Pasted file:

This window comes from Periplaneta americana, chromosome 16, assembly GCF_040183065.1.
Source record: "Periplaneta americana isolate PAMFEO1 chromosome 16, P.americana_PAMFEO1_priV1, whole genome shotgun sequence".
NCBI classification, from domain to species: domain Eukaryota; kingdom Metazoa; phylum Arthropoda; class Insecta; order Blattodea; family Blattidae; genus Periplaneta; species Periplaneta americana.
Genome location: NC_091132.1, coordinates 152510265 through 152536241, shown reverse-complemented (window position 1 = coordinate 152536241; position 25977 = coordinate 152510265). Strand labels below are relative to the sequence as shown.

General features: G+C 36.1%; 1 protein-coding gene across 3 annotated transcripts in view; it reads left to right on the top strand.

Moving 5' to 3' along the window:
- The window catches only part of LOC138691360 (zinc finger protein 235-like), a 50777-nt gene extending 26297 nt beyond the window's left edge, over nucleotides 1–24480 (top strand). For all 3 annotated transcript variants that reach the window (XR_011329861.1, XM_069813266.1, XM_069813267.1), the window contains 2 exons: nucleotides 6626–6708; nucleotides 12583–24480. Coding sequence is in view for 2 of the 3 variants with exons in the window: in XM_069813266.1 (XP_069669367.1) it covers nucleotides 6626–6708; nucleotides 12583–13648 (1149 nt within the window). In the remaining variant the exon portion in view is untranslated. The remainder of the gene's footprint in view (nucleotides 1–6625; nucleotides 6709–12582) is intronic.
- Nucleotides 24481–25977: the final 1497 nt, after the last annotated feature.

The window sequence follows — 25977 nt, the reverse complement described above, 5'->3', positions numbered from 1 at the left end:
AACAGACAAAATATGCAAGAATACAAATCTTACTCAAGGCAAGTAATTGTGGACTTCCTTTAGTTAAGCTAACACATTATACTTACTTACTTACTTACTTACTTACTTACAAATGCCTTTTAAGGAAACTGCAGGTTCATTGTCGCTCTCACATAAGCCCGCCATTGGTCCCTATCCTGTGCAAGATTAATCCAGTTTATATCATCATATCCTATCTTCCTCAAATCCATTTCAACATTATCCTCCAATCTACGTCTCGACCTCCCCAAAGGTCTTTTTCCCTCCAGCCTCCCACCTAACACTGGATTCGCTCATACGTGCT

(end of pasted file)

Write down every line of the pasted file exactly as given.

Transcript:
This window comes from Periplaneta americana, chromosome 16, assembly GCF_040183065.1.
Source record: "Periplaneta americana isolate PAMFEO1 chromosome 16, P.americana_PAMFEO1_priV1, whole genome shotgun sequence".
NCBI classification, from domain to species: domain Eukaryota; kingdom Metazoa; phylum Arthropoda; class Insecta; order Blattodea; family Blattidae; genus Periplaneta; species Periplaneta americana.
Genome location: NC_091132.1, coordinates 152510265 through 152536241, shown reverse-complemented (window position 1 = coordinate 152536241; position 25977 = coordinate 152510265). Strand labels below are relative to the sequence as shown.

General features: G+C 36.1%; 1 protein-coding gene across 3 annotated transcripts in view; it reads left to right on the top strand.

Moving 5' to 3' along the window:
- The window catches only part of LOC138691360 (zinc finger protein 235-like), a 50777-nt gene extending 26297 nt beyond the window's left edge, over nucleotides 1–24480 (top strand). For all 3 annotated transcript variants that reach the window (XR_011329861.1, XM_069813266.1, XM_069813267.1), the window contains 2 exons: nucleotides 6626–6708; nucleotides 12583–24480. Coding sequence is in view for 2 of the 3 variants with exons in the window: in XM_069813266.1 (XP_069669367.1) it covers nucleotides 6626–6708; nucleotides 12583–13648 (1149 nt within the window). In the remaining variant the exon portion in view is untranslated. The remainder of the gene's footprint in view (nucleotides 1–6625; nucleotides 6709–12582) is intronic.
- Nucleotides 24481–25977: the final 1497 nt, after the last annotated feature.

The window sequence follows — 25977 nt, the reverse complement described above, 5'->3', positions numbered from 1 at the left end:
AACAGACAAAATATGCAAGAATACAAATCTTACTCAAGGCAAGTAATTGTGGACTTCCTTTAGTTAAGCTAACACATTATACTTACTTACTTACTTACTTACTTACTTACAAATGCCTTTTAAGGAAACTGCAGGTTCATTGTCGCTCTCACATAAGCCCGCCATTGGTCCCTATCCTGTGCAAGATTAATCCAGTTTATATCATCATATCCTATCTTCCTCAAATCCATTTCAACATTATCCTCCAATCTACGTCTCGACCTCCCCAAAGGTCTTTTTCCCTCCAGCCTCCCACCTAACACTGGATTCGCTCATACGTGCT